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New ‘Uniqlo City’ Workspace Sets Out To Transform Japanese Working Culture
By Kylie Woon, 31 Aug 2017
Along the waterfront of the Ariake District in Tokyo sprawls ‘Uniqlo City’, the massive new headquarters of Japanese fashion retailer Uniqlo and parent company, Fast Retailing.
Spread across four acres, the enormous campus resembles what one may find in Silicon Valley—wide walkways, open lounges, shared eating areas and communal working spaces that flow into each other. Warm light, cosy lofts, wooden flooring and designer furniture soften the corporate atmosphere.
Designed by Allied Works Architecture, the workspace is breaking new ground in Japan—but why?
In Japan, traditional corporate environments prevail and a strong observance and respect for hierarchy is the norm. But in Uniqlo City, an employee could share a communal desk with their boss or interact with workers from other departments in the shared libraries or lofts.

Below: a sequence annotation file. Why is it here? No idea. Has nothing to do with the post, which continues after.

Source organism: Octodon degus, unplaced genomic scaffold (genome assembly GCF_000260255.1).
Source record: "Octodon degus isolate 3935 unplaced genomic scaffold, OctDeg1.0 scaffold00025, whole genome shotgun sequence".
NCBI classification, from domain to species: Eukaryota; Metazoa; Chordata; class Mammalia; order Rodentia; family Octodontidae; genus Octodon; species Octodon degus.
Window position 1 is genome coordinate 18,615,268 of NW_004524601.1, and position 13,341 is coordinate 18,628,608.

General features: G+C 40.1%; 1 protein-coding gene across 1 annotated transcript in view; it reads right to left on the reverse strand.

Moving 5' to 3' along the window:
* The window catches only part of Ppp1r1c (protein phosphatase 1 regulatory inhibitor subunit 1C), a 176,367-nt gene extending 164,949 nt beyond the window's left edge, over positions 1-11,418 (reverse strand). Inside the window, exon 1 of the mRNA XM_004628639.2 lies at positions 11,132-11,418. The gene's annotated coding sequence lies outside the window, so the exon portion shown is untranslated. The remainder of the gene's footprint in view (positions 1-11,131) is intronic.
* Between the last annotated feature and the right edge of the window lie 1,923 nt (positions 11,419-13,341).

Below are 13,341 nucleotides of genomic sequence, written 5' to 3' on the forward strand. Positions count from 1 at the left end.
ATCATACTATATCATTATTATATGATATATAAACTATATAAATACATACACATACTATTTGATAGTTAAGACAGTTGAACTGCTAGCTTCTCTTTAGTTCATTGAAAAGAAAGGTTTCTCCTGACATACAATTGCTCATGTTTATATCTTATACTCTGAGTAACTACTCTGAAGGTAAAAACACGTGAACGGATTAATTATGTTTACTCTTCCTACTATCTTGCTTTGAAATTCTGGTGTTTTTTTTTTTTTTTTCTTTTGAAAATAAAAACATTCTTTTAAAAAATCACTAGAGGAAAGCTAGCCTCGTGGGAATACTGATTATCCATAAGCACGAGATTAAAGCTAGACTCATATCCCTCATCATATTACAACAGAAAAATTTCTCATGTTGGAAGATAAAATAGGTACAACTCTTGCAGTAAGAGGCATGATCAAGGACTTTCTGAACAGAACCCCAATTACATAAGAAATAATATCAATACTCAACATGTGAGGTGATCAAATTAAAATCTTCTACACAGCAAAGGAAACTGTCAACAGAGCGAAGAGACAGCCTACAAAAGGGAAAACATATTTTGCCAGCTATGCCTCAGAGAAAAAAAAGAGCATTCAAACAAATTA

These are interactions that are alien in corporate Japan, and both Allied Works and Fast Retailing believe the progressive, open design will foster collaboration, interaction, and creativity within Japanese working culture in a way that has not been done before.
Take a look at the innovative space below—do you think open spaces have the power to change an entire working culture?
[via Resnicow and Associates, images via Allied Works Architecture and featured with permission]
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